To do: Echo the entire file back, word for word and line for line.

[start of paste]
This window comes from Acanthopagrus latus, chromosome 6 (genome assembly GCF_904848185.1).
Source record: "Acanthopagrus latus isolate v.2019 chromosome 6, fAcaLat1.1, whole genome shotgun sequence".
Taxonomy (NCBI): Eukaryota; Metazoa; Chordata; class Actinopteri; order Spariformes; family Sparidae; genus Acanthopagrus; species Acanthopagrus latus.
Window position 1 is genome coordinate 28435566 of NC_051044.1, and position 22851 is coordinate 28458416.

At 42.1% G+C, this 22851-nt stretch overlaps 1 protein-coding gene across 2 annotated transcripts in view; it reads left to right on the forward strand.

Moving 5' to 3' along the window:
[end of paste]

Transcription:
This window comes from Acanthopagrus latus, chromosome 6 (genome assembly GCF_904848185.1).
Source record: "Acanthopagrus latus isolate v.2019 chromosome 6, fAcaLat1.1, whole genome shotgun sequence".
Taxonomy (NCBI): Eukaryota; Metazoa; Chordata; class Actinopteri; order Spariformes; family Sparidae; genus Acanthopagrus; species Acanthopagrus latus.
Window position 1 is genome coordinate 28435566 of NC_051044.1, and position 22851 is coordinate 28458416.

At 42.1% G+C, this 22851-nt stretch overlaps 1 protein-coding gene across 2 annotated transcripts in view; it reads left to right on the forward strand.

Moving 5' to 3' along the window: